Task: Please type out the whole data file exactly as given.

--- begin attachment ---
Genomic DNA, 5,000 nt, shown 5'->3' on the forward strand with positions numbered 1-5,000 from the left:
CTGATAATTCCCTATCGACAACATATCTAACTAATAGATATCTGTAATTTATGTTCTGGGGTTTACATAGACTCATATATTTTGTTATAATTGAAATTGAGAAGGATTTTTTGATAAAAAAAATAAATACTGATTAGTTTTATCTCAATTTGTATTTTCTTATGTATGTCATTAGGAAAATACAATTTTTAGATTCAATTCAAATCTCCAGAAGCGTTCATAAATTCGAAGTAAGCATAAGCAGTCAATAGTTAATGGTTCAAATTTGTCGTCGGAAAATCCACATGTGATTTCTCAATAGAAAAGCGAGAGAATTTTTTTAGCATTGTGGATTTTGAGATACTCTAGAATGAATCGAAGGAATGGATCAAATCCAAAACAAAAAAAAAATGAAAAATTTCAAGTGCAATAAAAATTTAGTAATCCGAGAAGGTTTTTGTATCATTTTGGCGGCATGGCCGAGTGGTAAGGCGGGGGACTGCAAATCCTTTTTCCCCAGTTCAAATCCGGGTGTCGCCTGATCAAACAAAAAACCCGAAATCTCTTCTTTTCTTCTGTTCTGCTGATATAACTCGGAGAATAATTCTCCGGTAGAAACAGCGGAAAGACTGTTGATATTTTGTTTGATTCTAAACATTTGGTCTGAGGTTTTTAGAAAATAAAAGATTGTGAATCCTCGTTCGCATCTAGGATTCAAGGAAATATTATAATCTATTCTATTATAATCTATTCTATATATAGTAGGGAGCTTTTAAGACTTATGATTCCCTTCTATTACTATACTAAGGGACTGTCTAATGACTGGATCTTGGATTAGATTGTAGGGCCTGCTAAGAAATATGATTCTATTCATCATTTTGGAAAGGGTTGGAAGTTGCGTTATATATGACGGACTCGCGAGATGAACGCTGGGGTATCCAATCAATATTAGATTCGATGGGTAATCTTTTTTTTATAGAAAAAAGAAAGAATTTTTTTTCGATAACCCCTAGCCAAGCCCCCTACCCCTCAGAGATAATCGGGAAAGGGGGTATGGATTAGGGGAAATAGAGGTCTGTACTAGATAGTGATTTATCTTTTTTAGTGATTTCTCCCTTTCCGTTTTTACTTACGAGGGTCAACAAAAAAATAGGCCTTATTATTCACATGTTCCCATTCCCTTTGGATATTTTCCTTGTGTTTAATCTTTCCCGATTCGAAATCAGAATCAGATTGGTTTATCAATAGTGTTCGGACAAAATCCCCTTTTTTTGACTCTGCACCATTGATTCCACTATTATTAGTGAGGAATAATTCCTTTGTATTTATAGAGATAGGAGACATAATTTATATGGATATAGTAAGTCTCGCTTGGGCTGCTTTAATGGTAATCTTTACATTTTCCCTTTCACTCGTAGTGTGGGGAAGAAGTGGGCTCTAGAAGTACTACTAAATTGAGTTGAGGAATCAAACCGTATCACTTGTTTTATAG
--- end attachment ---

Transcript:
Genomic DNA, 5,000 nt, shown 5'->3' on the forward strand with positions numbered 1-5,000 from the left:
CTGATAATTCCCTATCGACAACATATCTAACTAATAGATATCTGTAATTTATGTTCTGGGGTTTACATAGACTCATATATTTTGTTATAATTGAAATTGAGAAGGATTTTTTGATAAAAAAAATAAATACTGATTAGTTTTATCTCAATTTGTATTTTCTTATGTATGTCATTAGGAAAATACAATTTTTAGATTCAATTCAAATCTCCAGAAGCGTTCATAAATTCGAAGTAAGCATAAGCAGTCAATAGTTAATGGTTCAAATTTGTCGTCGGAAAATCCACATGTGATTTCTCAATAGAAAAGCGAGAGAATTTTTTTAGCATTGTGGATTTTGAGATACTCTAGAATGAATCGAAGGAATGGATCAAATCCAAAACAAAAAAAAAATGAAAAATTTCAAGTGCAATAAAAATTTAGTAATCCGAGAAGGTTTTTGTATCATTTTGGCGGCATGGCCGAGTGGTAAGGCGGGGGACTGCAAATCCTTTTTCCCCAGTTCAAATCCGGGTGTCGCCTGATCAAACAAAAAACCCGAAATCTCTTCTTTTCTTCTGTTCTGCTGATATAACTCGGAGAATAATTCTCCGGTAGAAACAGCGGAAAGACTGTTGATATTTTGTTTGATTCTAAACATTTGGTCTGAGGTTTTTAGAAAATAAAAGATTGTGAATCCTCGTTCGCATCTAGGATTCAAGGAAATATTATAATCTATTCTATTATAATCTATTCTATATATAGTAGGGAGCTTTTAAGACTTATGATTCCCTTCTATTACTATACTAAGGGACTGTCTAATGACTGGATCTTGGATTAGATTGTAGGGCCTGCTAAGAAATATGATTCTATTCATCATTTTGGAAAGGGTTGGAAGTTGCGTTATATATGACGGACTCGCGAGATGAACGCTGGGGTATCCAATCAATATTAGATTCGATGGGTAATCTTTTTTTTATAGAAAAAAGAAAGAATTTTTTTTCGATAACCCCTAGCCAAGCCCCCTACCCCTCAGAGATAATCGGGAAAGGGGGTATGGATTAGGGGAAATAGAGGTCTGTACTAGATAGTGATTTATCTTTTTTAGTGATTTCTCCCTTTCCGTTTTTACTTACGAGGGTCAACAAAAAAATAGGCCTTATTATTCACATGTTCCCATTCCCTTTGGATATTTTCCTTGTGTTTAATCTTTCCCGATTCGAAATCAGAATCAGATTGGTTTATCAATAGTGTTCGGACAAAATCCCCTTTTTTTGACTCTGCACCATTGATTCCACTATTATTAGTGAGGAATAATTCCTTTGTATTTATAGAGATAGGAGACATAATTTATATGGATATAGTAAGTCTCGCTTGGGCTGCTTTAATGGTAATCTTTACATTTTCCCTTTCACTCGTAGTGTGGGGAAGAAGTGGGCTCTAGAAGTACTACTAAATTGAGTTGAGGAATCAAACCGTATCACTTGTTTTATAG